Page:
G.R. No. 175170, 5 September 2012


MORESCO II, a rural electric cooperative, hired Cagalawan as a Disconnection Lineman on a probationary basis.

Cagalawan was appointed to the same post this time on a permanent basis. he was later designated as Acting Head of the disconnection crew in Area III sub-office of MORESCO II in Balingasag, Misamis Oriental. In a Memorandum, MORESCO II General Manager Amado B. Ke-e (Ke-e) transferred Cagalawan to Area I sub-office in Gingoog City, Misamis Oriental (Gingoog sub-office) as a member of the disconnection crew. Said memorandum stated that the transfer was done “in the exigency of the service.”

In a letter, Cagalawan assailed his transfer claiming he was effectively demoted from his position as head of the disconnection crew to a mere member thereof; and that his transfer is inconvenient and prejudicial to him as it would entail additional travel expenses to and from work. In a Memorandum, Ke-e explained that Cagalawan’s transfer was not a demotion since he was holding the position of Disconnection Head only by mere designation and not by appointment. Ke-e did not, however, state the basis of the transfer but instead advised Cagalawan to just comply with the order and not to question management s legitimate prerogative to reassign him.

Meanwhile and in view of Cagalawan s transfer, Ke-e issued an order recalling the former s previous designation as Acting Head of the disconnection crew of the Balingasag sub-office. Cagalawan eventually stopped reporting for work. He then filed a Complaint for constructive dismissal before the Arbitration branch of the NLRC against MORESCO II and its officers, Ke-e and Danilo Subrado (Subrado), in their capacities as General Manager and Board Chairman, respectively. He averred that Ke-e and Subrado should also be held personally liable for damages since the two were guilty of bad faith in effecting his transfer.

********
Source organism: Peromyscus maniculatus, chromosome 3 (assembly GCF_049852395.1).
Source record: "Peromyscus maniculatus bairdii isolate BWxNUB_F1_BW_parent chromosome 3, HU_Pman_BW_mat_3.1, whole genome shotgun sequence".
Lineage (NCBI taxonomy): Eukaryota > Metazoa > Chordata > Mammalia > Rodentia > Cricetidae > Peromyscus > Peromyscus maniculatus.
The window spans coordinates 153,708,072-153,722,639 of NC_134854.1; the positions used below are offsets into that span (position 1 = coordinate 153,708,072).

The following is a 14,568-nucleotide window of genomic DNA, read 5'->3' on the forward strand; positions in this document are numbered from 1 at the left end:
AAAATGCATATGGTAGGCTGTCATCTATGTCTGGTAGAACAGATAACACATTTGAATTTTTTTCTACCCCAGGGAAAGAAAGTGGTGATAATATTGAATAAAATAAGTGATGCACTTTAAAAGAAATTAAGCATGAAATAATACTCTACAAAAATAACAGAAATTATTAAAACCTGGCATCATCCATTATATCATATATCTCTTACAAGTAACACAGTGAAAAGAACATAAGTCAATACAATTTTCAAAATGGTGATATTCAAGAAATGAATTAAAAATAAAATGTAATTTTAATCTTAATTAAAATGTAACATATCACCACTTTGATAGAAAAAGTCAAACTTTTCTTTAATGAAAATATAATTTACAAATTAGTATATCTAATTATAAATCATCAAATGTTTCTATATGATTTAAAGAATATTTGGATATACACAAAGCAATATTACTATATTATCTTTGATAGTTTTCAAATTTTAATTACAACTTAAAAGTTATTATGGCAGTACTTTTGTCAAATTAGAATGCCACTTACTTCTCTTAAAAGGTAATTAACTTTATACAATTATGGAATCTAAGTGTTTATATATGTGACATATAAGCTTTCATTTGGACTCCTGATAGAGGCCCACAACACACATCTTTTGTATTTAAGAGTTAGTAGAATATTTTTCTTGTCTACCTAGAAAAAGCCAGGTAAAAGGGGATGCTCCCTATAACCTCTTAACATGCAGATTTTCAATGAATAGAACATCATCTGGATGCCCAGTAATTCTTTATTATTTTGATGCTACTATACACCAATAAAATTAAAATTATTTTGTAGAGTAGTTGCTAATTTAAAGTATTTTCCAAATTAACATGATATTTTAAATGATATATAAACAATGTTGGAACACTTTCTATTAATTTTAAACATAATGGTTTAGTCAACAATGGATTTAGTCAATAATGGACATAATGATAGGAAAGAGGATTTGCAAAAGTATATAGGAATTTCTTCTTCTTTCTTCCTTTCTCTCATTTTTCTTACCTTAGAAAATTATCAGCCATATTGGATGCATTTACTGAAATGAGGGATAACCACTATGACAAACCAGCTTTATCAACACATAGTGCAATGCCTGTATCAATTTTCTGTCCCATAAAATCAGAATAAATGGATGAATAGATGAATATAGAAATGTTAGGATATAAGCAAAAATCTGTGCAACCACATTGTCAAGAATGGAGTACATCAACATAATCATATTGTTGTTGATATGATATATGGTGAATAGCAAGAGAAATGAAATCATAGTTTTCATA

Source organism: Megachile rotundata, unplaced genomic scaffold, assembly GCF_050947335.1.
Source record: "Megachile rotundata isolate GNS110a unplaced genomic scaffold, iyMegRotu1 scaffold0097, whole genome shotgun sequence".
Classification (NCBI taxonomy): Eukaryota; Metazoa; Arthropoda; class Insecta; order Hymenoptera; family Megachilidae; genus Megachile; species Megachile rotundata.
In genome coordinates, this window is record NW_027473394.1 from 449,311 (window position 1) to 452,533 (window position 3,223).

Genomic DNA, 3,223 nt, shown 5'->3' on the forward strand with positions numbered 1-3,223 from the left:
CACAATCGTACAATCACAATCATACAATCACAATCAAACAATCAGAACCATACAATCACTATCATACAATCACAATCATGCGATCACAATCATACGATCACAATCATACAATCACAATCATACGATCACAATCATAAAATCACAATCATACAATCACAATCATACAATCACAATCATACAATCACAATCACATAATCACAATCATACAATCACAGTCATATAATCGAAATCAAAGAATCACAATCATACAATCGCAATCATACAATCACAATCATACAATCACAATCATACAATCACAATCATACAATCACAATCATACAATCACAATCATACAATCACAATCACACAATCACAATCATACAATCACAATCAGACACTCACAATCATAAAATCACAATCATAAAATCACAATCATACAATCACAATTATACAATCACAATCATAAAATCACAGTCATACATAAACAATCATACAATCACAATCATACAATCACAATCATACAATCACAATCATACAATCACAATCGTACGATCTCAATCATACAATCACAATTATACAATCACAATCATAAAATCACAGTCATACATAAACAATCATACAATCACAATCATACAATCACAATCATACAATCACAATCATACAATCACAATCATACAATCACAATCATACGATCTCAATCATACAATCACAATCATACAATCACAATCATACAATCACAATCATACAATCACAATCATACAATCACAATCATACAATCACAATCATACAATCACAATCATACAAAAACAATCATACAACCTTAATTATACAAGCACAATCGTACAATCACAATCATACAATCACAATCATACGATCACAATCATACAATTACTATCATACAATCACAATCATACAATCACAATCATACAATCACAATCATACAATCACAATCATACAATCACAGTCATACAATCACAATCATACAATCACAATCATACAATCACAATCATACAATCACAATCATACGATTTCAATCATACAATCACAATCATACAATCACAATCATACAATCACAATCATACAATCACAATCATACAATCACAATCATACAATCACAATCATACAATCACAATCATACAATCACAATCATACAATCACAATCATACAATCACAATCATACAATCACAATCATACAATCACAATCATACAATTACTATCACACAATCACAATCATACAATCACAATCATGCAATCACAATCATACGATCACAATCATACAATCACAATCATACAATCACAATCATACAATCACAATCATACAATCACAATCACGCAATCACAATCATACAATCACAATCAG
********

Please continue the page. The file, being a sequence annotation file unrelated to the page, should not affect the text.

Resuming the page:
WON the general manager and board chairman are personally liable.


NO. Ke-e and Subrado, as corporate officers, could not be held personally liable for Cagalawan’s monetary awards.

“Bad faith does not simply connote bad judgment or negligence; it imputes a dishonest purpose or some moral obliquity and conscious doing of a wrong; a breach of sworn duty through some motive or intent or ill will; it partakes of the nature of fraud Here, although we agree with the Labor Arbiter that Ke-e acted in an arbitrary manner in effecting Cagalawan s transfer, the same, absent any showing of some dishonest or wrongful purpose, does not amount to bad faith.

Suffice it to say that bad faith must be established clearly and convincingly as the same is never presumed.

Similarly, no bad faith can be presumed from the fact that Subrado was the opponent of Cagalawan’’ s father-in-law in the election for directorship in the cooperative. Cagalawan’s claim that this was one of the reasons why he was transferred is a mere allegation without proof. Neither does Subrado ‘s alleged instruction to file a complaint against Cagalawan bolster the Iatter’s claim that the former had malicious intention against him. As the Chairman of the Board of Directors of MORESCO II, Subrado has the duty and obligation to act upon complaints of its clients. On the contrary, the Court finds that Subrado had no participation whatsoever in Cagalawan’s illegal dismissal; hence. the imputation of bad faith against him is untenable.

*Case Digest by Stephanie C. Castillo, JD-IV, Andres Bonifacio College, SY: 2019-2020